RUSS IRWIN  -  the accidental sideman

SOLO ARTIST, SONGSMITH, SIDEMAN: Keyboardist and multi-instrumentalist Russ Irwin’s musical career has been more like a game of musical chairs—one he’s definitely winning.
In 1991, with a debut album produced by Phil Ramone, the 20-year-old Russ seemed destined for the big time. He reached #28 on the Billboard Heatseekers chart with the single, “My Heart Belongs to You,” and toured with his own band. “It took five years until that process was finally done,” he recalls. “But ultimately it just didn’t penetrate. Hell of a learning experience, though!”irwin pic1

But Russ was far from done with music. He turned his talents to a second career as a sideman to the stars, performing with such artists as Sting, Bryan Adams, and Aerosmith, with whom he’s toured since 1997. “I wasn’t even planning on being a side guy,” he says. “I just liked working with people I thought were really talented and being part of their gigs. But this is what’s taken precedence over the past 15 years.”

Between world tours, Irwin was gaining ground with career number three: songwriting. In addition to co-writing songs for artists such as Foreigner, Meatloaf, and the Scorpions, he recently collaborated with Steven Tyler and songwriter/producer Marti Frederiksen on Aerosmith’s Adult Top 40 hit, “What Could Have Been Love.”

Working from his studio in Los Angeles, Irwin also found success with yet another career path, producing tracks including Clay Aiken’s cover of “I Want to Know What Love Is,” from the former American Idol star’s 2006 album AThousand DifferentWays.


“The motif has a very realistic piano sound—it really sounds like a grand.”


Now Russ is returning to his singer/songwriter roots with the blues-infused Get Me Home, his first solo record in 20 years. The album features guest appearances by several of Irwin’s better-known musical friends, including Steven Tyler, guitarist Dean DeLeo of Stone Temple Pilots, and jazz and pop trumpeter Chris Botti.

“I kind of wanted to fill that void, and make a record the way I wanted to 20 years ago,” he explains. “I wanted to get back to why I started playing music in the first place, which is to be inspired and have a good time and try to do something cool. The producer’s studio was in this old house in upstate New York, with tons of old instruments, and me and this bass player and a drummer just sat around and jammed. I was writing stuff on this old piano from the 1920s, and it just turned into a record.”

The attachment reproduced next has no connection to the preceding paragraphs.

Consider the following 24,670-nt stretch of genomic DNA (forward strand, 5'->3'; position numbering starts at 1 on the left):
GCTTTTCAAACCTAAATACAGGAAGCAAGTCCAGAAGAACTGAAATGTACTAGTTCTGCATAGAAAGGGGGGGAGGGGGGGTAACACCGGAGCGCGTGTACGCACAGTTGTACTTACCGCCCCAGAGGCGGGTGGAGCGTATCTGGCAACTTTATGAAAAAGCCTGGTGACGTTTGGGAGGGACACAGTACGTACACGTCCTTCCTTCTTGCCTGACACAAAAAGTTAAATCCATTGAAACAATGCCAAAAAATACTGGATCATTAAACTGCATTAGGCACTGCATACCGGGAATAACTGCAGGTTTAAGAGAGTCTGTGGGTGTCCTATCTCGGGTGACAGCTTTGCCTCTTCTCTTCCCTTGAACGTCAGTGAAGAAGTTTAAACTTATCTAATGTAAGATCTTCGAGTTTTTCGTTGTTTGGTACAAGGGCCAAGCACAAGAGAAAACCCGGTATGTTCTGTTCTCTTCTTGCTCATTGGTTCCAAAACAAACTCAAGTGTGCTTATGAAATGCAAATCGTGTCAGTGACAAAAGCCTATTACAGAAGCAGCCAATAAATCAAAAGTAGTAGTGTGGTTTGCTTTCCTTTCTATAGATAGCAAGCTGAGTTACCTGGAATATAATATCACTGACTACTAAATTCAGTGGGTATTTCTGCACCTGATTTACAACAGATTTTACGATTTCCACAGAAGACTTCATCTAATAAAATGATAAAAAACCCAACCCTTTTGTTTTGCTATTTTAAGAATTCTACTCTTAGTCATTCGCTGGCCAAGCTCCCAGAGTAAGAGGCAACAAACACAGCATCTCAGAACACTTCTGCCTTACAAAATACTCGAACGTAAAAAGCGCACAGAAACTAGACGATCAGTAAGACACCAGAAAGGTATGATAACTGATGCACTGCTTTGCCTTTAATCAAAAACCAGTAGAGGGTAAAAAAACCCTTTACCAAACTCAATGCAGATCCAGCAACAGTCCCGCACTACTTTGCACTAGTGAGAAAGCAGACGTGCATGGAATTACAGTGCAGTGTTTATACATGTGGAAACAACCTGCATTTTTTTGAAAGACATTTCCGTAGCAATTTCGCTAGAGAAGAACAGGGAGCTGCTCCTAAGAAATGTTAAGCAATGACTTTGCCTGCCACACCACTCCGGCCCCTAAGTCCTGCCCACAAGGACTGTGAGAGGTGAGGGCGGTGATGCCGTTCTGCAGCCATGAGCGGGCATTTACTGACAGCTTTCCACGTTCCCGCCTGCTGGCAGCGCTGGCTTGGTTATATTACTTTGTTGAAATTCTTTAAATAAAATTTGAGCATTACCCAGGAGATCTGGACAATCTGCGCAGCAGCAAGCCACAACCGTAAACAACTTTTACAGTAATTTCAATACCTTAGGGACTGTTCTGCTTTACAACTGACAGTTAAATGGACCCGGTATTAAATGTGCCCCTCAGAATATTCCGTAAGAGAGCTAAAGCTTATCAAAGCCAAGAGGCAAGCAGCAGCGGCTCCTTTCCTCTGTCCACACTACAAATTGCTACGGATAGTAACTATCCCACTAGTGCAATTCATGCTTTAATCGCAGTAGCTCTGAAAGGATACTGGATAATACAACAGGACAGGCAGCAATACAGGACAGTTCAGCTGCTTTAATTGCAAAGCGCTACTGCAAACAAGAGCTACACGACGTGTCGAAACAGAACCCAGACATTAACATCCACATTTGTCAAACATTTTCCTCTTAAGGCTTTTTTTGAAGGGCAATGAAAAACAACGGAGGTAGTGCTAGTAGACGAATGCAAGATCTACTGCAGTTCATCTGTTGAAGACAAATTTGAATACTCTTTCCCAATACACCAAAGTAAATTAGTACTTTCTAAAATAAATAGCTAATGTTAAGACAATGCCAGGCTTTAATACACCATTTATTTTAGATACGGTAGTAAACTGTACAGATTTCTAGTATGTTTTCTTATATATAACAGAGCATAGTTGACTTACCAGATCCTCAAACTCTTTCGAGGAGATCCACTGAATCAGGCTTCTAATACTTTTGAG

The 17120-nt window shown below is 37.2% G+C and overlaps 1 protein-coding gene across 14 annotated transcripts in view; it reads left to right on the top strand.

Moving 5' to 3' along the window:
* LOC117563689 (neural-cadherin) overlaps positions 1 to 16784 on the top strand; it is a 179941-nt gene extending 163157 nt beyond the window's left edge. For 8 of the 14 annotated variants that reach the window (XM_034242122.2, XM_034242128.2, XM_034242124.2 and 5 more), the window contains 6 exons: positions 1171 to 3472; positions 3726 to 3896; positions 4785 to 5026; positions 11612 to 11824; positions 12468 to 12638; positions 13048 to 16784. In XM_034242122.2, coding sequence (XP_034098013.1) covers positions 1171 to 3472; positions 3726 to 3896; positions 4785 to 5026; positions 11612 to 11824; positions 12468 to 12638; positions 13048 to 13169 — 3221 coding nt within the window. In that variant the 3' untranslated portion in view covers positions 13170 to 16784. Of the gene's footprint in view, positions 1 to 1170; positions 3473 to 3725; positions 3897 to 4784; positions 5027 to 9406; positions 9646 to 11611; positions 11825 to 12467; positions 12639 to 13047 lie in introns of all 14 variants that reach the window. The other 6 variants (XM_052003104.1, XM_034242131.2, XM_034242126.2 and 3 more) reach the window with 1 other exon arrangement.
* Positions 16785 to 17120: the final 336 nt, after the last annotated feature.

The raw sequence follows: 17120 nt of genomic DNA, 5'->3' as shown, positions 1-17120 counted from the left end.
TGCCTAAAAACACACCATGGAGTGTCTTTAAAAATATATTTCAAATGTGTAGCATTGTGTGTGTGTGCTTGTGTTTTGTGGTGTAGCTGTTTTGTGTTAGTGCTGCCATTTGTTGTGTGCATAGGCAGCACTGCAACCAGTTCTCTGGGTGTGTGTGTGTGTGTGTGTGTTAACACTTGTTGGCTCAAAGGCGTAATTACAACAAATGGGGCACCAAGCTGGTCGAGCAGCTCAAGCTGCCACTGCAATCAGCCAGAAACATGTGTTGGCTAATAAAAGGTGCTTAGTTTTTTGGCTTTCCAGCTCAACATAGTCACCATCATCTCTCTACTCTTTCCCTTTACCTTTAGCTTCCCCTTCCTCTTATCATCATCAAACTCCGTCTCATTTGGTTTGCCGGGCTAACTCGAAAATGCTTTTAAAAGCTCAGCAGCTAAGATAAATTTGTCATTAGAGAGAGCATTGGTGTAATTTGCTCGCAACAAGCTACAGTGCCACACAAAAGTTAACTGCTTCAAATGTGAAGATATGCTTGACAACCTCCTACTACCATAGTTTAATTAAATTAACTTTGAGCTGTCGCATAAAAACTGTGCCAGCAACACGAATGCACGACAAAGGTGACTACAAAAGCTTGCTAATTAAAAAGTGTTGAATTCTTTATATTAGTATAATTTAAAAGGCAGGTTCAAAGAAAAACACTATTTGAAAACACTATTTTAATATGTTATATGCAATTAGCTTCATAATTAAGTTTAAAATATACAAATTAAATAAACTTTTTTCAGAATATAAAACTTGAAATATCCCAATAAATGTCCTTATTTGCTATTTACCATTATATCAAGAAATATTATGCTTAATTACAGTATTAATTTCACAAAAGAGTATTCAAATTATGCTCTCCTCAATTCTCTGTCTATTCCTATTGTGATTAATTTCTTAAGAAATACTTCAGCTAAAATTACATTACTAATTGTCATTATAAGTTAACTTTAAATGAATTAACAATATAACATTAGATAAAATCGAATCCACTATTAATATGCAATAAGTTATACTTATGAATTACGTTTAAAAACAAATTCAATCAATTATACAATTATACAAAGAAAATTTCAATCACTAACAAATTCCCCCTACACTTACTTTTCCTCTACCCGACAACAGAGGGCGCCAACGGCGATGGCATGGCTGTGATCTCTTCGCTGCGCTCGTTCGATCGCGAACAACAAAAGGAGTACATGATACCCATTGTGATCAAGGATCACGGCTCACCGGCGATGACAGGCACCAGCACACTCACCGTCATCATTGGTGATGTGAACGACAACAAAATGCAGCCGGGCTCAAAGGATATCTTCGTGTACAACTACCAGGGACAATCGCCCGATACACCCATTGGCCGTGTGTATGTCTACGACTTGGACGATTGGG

Back in his own studio, Irwin’s usual instrument of choice is his Yamaha C5 grand. “I find that I write best on piano,” he says, “just because I’ve studied it so much. I have a pretty wide vocabulary with the piano, and I’ve studied a lot of different styles.”

Irwin’s fluency in a broad range of genres also comes in handy in performance, where different acts can demand very different approaches. “People at Sting shows are sitting down, and at Aerosmith concerts they’re jumping up and down,” he notes. “Steven always wants me to play like Jerry Lee Lewis or Leon Russell, really hit the keyboard and be very bombastic, which is really fun. With Sting it was much more toned-down and sophisticated. It was touching more of what I’d studied with jazz. It was a totally different hat to wear, a completely different experience.” He laughs. “Almost opposite in a lot of ways!”

Onstage, Russ plays several Yamaha Motifs. “With Aerosmith I’m using an XS7 and an XS8,” he says. “They just have a great sound library. I really got into learning how to program them and map out different sounds across the keyboard. I’m using a lot of string sounds, horn sounds, really organic stuff. And the Motif has a very realistic piano sound—it really sounds like a grand. Whereas I don’t find that a lot of other keyboards do.”

He also recently acquired Yamaha’s new NP31 Piaggero portable keyboard. “It’s awesome—it’s like my favorite new thing,” Irwin enthuses. “It’s perfect for the road: five octaves, battery powered, it’s got speakers, and it’s really light. It’s the first time I’ve really been able to practice while I’m on the road.”

Russ may have ventured down many musical paths in his career to date, but they’ve all led to a single destination. “Side guy, artist, songwriter, producer—to me, it’s all connected,” he says. “I look at it all as one piece of work, which is just my musical life. With a lot of side guys, there are high highs and then there are low lows. But I really love being around great musicians who are better than me at what they do. I try to surround myself with people that I get inspired by. And I think that’s made a big difference.”

(Photography Credit: Rob Shanahan)